The Dallas Morning News' Brandon Formby spent days, maybe weeks, trying to chase down Councilwoman Vonciel Jones Hill to get her views on tearing down I-345, the short nub of freeway dividing Deep Ellum from downtown. She wouldn't talk, twice begging off because she was too busy, then just not returning phone calls.
Hill, chair of Dallas' Transportation and Trinity River Corridor Committee and one of the city's four representatives on the powerful Regional Transportation Council, will have a strong voice in deciding the fate of 345. She put any doubt about her position to rest at Thursday's RTC meeting in Arlington.
Responding to Councilwoman and fellow RTC member Sandy Greyson's complaint that transportation planners had put the cart before the horse by predicating the removal of 345 on the construction of the Trinity Parkway, Hill erased any doubt, if there ever was any, of where she stands.
I want to be on record as taking the almost polar opposite position of my esteemed colleague from the north. I-345 directly impacts the people that I represent. They have to have a way to get from where they live -- South Oak Cliff, Pleasant Grove, South Dallas -- to where the jobs are: downtown, the medical district, the airport, and to other points north. Taking down I-345 substantially and adversely affects the folk that I represent.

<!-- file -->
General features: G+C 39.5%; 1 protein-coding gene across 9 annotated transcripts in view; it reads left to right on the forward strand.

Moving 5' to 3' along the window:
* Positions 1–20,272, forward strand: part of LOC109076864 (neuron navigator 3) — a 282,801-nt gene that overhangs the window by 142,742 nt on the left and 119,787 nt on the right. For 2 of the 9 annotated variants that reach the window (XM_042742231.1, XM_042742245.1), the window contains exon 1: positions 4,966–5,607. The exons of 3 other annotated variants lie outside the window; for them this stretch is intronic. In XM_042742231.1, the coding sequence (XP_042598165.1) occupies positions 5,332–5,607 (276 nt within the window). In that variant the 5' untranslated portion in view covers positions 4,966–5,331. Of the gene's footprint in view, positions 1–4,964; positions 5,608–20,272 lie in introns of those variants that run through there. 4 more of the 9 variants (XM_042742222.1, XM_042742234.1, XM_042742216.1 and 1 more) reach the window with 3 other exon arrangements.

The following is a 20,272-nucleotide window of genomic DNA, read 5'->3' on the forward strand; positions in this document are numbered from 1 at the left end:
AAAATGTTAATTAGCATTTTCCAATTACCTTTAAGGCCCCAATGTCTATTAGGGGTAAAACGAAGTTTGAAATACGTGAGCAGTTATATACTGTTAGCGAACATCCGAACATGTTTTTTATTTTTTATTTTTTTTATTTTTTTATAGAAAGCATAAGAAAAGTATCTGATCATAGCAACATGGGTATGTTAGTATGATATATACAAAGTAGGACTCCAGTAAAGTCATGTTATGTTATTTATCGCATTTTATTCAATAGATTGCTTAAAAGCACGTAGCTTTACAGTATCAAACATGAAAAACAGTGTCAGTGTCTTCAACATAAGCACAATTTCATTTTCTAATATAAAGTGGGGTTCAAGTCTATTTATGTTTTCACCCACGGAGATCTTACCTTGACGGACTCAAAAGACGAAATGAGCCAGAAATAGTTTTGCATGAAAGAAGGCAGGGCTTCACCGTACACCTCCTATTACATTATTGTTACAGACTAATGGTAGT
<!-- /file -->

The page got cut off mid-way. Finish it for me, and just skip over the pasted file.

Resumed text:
If the conversation is going to head in the direction of taking down I-345 -- which I absolutely oppose -- then there has to be something to replace it, and it is not surface streets. The most practicable replacement at this time in history is the Trinity Parkway. There is not anything else out there to replace how my folk get from south to north and downtown. Therefore, while Ms. Greyson and I represent the same very large metropolitan urbanized area, we take a diametrically opposed position on what happens with the Trinity Parkway in conjunction with I-345.
Hill isn't the only Dallas City Council member opposed to the tear-down. Councilman Sheffie Kadane went a bit further, suggesting the Trinity Parkway, which if it's ever built will link I-45 and Stemmons, is a prerequisite both for keeping 345 and tearing it down.
"To keep the parkway, we keep 345. That's what it's all about. That parkway has been approved twice," he said, turning his attention toward Greyson. "I don't care. That's what you're fighting about, Sandy: You don't want that parkway. And that's the only reason you brought that up. So yeah I am gonna fight you."
Hill and Kadane are just two people, but their voices are important. North Central Texas Council of Governments director Michael Morris -- the guy who initially linked a 345 teardown and the Trinity toll road -- said that considering any options besides repair would need buy-in from TxDOT, the driving public, and the city of Dallas.
Easy to see this ending with TxDOT's promised teardown study (now on the fast track) predicting carmageddon and a dismissive "told you so," from the local transportation brain trust.
Send your story tips to the author, Eric Nicholson.
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